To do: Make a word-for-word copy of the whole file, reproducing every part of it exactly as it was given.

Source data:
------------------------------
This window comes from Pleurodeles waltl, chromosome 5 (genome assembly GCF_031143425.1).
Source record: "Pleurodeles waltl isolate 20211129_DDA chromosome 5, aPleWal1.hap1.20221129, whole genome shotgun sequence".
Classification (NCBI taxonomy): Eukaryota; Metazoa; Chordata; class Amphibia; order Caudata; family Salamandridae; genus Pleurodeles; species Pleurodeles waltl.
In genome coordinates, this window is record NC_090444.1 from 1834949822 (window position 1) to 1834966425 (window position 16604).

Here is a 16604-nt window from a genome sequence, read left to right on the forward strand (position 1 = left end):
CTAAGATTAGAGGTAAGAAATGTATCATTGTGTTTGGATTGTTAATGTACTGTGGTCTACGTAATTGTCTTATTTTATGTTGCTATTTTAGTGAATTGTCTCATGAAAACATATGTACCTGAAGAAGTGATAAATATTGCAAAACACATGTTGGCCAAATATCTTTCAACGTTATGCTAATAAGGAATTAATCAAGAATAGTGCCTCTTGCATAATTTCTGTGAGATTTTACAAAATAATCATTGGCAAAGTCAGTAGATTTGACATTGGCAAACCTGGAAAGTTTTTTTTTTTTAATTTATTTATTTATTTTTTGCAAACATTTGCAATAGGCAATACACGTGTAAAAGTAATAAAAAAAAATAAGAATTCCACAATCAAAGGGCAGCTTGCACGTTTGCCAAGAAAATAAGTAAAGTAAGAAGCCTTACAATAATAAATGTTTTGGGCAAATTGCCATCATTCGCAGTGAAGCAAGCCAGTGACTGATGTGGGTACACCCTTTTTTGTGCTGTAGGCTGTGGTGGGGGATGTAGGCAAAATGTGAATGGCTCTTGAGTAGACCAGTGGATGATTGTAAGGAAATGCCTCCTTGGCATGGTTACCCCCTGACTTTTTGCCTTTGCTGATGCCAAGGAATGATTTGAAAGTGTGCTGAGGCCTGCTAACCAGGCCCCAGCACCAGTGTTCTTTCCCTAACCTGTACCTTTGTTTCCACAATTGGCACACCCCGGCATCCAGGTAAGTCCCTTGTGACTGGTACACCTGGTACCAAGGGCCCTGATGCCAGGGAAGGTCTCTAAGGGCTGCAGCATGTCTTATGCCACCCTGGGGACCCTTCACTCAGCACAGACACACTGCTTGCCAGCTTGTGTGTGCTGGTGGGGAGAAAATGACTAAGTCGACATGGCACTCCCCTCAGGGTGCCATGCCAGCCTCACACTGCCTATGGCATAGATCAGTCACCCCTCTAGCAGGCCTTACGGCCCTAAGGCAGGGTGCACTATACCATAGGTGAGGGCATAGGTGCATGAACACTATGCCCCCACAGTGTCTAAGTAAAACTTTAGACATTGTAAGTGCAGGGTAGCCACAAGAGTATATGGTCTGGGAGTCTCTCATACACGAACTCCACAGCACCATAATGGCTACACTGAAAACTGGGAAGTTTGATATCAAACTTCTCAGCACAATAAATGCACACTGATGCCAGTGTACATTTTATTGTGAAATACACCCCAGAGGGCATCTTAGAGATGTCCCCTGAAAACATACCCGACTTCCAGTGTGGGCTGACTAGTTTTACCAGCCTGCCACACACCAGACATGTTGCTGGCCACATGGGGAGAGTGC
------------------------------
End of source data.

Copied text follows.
This window comes from Pleurodeles waltl, chromosome 5 (genome assembly GCF_031143425.1).
Source record: "Pleurodeles waltl isolate 20211129_DDA chromosome 5, aPleWal1.hap1.20221129, whole genome shotgun sequence".
Classification (NCBI taxonomy): Eukaryota; Metazoa; Chordata; class Amphibia; order Caudata; family Salamandridae; genus Pleurodeles; species Pleurodeles waltl.
In genome coordinates, this window is record NC_090444.1 from 1834949822 (window position 1) to 1834966425 (window position 16604).

Here is a 16604-nt window from a genome sequence, read left to right on the forward strand (position 1 = left end):
CTAAGATTAGAGGTAAGAAATGTATCATTGTGTTTGGATTGTTAATGTACTGTGGTCTACGTAATTGTCTTATTTTATGTTGCTATTTTAGTGAATTGTCTCATGAAAACATATGTACCTGAAGAAGTGATAAATATTGCAAAACACATGTTGGCCAAATATCTTTCAACGTTATGCTAATAAGGAATTAATCAAGAATAGTGCCTCTTGCATAATTTCTGTGAGATTTTACAAAATAATCATTGGCAAAGTCAGTAGATTTGACATTGGCAAACCTGGAAAGTTTTTTTTTTTTAATTTATTTATTTATTTTTTGCAAACATTTGCAATAGGCAATACACGTGTAAAAGTAATAAAAAAAAATAAGAATTCCACAATCAAAGGGCAGCTTGCACGTTTGCCAAGAAAATAAGTAAAGTAAGAAGCCTTACAATAATAAATGTTTTGGGCAAATTGCCATCATTCGCAGTGAAGCAAGCCAGTGACTGATGTGGGTACACCCTTTTTTGTGCTGTAGGCTGTGGTGGGGGATGTAGGCAAAATGTGAATGGCTCTTGAGTAGACCAGTGGATGATTGTAAGGAAATGCCTCCTTGGCATGGTTACCCCCTGACTTTTTGCCTTTGCTGATGCCAAGGAATGATTTGAAAGTGTGCTGAGGCCTGCTAACCAGGCCCCAGCACCAGTGTTCTTTCCCTAACCTGTACCTTTGTTTCCACAATTGGCACACCCCGGCATCCAGGTAAGTCCCTTGTGACTGGTACACCTGGTACCAAGGGCCCTGATGCCAGGGAAGGTCTCTAAGGGCTGCAGCATGTCTTATGCCACCCTGGGGACCCTTCACTCAGCACAGACACACTGCTTGCCAGCTTGTGTGTGCTGGTGGGGAGAAAATGACTAAGTCGACATGGCACTCCCCTCAGGGTGCCATGCCAGCCTCACACTGCCTATGGCATAGATCAGTCACCCCTCTAGCAGGCCTTACGGCCCTAAGGCAGGGTGCACTATACCATAGGTGAGGGCATAGGTGCATGAACACTATGCCCCCACAGTGTCTAAGTAAAACTTTAGACATTGTAAGTGCAGGGTAGCCACAAGAGTATATGGTCTGGGAGTCTCTCATACACGAACTCCACAGCACCATAATGGCTACACTGAAAACTGGGAAGTTTGATATCAAACTTCTCAGCACAATAAATGCACACTGATGCCAGTGTACATTTTATTGTGAAATACACCCCAGAGGGCATCTTAGAGATGTCCCCTGAAAACATACCCGACTTCCAGTGTGGGCTGACTAGTTTTACCAGCCTGCCACACACCAGACATGTTGCTGGCCACATGGGGAGAGTGC